Tesla owners ponder EV’s effectiveness as cryptocurrency mining rig

Tesla Model 3: fast, high-tech, reasonably affordable, and able to mine cryptocurrencies?

A Tesla Model 3 has been converted into a partial cryptocurrency mining rig by owner Siraj Raval, who makes at least $800 a month through the system; enough to pay for his Tesla and then some. Using free Bitcoin mining software, along with a Mac Mini and the Tesla’s 12-volt cigarette lighter, Raval has turned his all-electric car into a self-sufficient revenue-generating machine.

Raval says he also has GPUs in the frunk that are connected to the car’s internal battery. But that’s not all he’s done, as he also uses JavaScript to hack into the Model 3’s native CPU for mining mint coins like Ethereum. It might not be something Tesla’s warranty policy necessarily covers, but it might be frowned upon. Either way, Raval doesn’t seem to care. “It’s much faster, and it’s much more energy-efficient,” he told CNBC in an interview. Raval was making up to $800 per month mining for several coins in 2021,

Raval is far from the only owner to use his all-electric Tesla to mine some of the most valuable cryptocurrencies on the market. Alejandro de la Torre, another crypto enthusiast, says it’s simply cheaper to do it in his vehicle. “The main component is the price of the electricity. If it’s cheaper doing it through an electric vehicle, then so be it,” he said. Raval said he plans to develop his Model 3 into a full-time mining rig, which will earn cryptocurrency any time it is not driving.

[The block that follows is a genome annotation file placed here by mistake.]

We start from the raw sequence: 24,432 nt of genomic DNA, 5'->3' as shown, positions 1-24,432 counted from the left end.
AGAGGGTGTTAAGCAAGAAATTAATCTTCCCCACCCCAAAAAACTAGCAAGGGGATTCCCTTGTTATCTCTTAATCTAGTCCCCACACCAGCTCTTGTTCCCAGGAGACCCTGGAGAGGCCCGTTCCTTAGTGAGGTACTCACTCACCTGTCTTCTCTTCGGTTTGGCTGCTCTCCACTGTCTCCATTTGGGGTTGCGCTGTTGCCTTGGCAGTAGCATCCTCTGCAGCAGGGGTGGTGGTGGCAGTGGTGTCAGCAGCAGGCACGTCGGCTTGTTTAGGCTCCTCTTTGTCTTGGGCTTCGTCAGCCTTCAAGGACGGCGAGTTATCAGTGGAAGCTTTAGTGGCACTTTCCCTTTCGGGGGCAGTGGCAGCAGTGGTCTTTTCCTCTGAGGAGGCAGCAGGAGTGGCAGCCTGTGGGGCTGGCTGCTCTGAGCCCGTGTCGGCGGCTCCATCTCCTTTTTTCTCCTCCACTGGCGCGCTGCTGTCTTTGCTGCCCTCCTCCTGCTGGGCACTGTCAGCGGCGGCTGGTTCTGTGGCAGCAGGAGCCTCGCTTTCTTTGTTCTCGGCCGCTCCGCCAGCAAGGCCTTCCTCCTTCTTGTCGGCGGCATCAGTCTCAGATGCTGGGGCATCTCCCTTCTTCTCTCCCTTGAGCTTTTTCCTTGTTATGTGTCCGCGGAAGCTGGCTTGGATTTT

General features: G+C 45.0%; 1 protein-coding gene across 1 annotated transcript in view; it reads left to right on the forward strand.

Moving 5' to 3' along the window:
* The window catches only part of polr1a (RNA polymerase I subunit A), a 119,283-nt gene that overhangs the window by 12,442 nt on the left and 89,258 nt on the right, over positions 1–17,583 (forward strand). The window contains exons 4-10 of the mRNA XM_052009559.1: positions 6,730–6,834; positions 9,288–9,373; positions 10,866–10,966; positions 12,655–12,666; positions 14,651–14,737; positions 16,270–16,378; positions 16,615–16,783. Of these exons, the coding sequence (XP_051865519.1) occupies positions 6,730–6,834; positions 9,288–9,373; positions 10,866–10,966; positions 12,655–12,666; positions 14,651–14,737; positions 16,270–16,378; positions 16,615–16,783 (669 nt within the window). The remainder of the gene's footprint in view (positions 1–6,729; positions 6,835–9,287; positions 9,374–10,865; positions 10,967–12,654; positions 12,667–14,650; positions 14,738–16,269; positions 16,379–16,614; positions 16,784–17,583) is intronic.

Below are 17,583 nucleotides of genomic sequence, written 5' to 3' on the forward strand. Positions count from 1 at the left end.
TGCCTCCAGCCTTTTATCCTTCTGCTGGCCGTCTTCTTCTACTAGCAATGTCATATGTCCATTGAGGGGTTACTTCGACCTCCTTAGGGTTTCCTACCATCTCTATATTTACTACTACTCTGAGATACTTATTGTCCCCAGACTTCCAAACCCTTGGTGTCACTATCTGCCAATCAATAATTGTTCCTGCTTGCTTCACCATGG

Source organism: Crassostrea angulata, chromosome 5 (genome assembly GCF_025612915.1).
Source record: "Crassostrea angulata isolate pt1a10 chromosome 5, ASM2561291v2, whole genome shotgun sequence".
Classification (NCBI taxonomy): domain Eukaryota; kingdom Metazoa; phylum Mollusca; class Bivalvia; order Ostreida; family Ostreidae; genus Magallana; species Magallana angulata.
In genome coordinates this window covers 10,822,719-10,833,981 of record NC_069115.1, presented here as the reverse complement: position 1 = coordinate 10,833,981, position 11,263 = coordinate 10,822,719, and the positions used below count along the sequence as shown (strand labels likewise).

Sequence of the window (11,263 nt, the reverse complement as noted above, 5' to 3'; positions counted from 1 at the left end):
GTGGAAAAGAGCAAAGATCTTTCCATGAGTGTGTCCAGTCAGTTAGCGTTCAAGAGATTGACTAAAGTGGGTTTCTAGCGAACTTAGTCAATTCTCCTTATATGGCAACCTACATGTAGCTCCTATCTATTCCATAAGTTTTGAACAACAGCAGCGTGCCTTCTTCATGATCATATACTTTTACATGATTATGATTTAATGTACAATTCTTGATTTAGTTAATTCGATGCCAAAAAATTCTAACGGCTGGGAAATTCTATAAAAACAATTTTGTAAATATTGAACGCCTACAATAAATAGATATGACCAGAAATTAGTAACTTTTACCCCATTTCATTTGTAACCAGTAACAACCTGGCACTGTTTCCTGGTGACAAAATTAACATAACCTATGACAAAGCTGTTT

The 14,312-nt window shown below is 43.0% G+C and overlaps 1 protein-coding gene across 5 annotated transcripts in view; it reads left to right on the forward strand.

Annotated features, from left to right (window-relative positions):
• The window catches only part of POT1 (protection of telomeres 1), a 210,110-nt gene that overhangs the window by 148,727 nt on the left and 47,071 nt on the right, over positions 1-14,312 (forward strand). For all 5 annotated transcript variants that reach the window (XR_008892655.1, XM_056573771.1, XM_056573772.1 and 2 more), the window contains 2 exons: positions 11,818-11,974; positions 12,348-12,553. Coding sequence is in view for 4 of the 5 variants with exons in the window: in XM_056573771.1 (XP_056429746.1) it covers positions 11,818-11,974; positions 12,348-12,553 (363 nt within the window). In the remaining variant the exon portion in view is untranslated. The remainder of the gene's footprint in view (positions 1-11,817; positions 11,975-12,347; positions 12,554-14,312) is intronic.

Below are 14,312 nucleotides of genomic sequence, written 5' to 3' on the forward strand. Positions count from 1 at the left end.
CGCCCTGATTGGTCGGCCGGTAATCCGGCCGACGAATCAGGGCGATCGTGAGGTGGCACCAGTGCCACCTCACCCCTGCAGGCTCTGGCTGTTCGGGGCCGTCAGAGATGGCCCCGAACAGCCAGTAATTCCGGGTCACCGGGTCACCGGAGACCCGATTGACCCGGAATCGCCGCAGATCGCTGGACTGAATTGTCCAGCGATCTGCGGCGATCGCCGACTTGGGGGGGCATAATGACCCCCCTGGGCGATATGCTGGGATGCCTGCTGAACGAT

Eventually, Raval believes his car won’t just make him money through crypto mining, but it will also drive itself and earn additional revenue when Tesla launches its Robotaxi program. The car could eventually become fully self-sustaining. “It will use its earnings, from both transportation services and cryptocurrency mining services, to pay for its own expenses, like repairs, electricity costs, and upgrades, as well as invest them into a diversified portfolio of emerging crypto-community networks,” he said.

The finer points of building a crypto mine from your Tesla are included in the CNBC interview, but those who have performed the task of transitioning their car from a transportation mode to a moneymaker are plentiful. Not all of them believe it was a great idea, though.

“Did it work? Yes. Did it mine anything worthwhile to be able to be profitable in any way, shape, or form? No,” Chris Allessi, who runs the K-Man YouTube channel, said. “Why would you want to put that kind of wear and tear on a $40,000 to $100,000 car? And right now, even though the price for bitcoin has gone up dramatically, so has the difficulty level…In the same amount of time with the exact same equipment, I’m probably looking at $1 or $2 worth of bitcoin.”

Allessi doesn’t believe mining is even worth it, even with a high-priced, high-yield rig. “I could make more money working at McDonald’s.”

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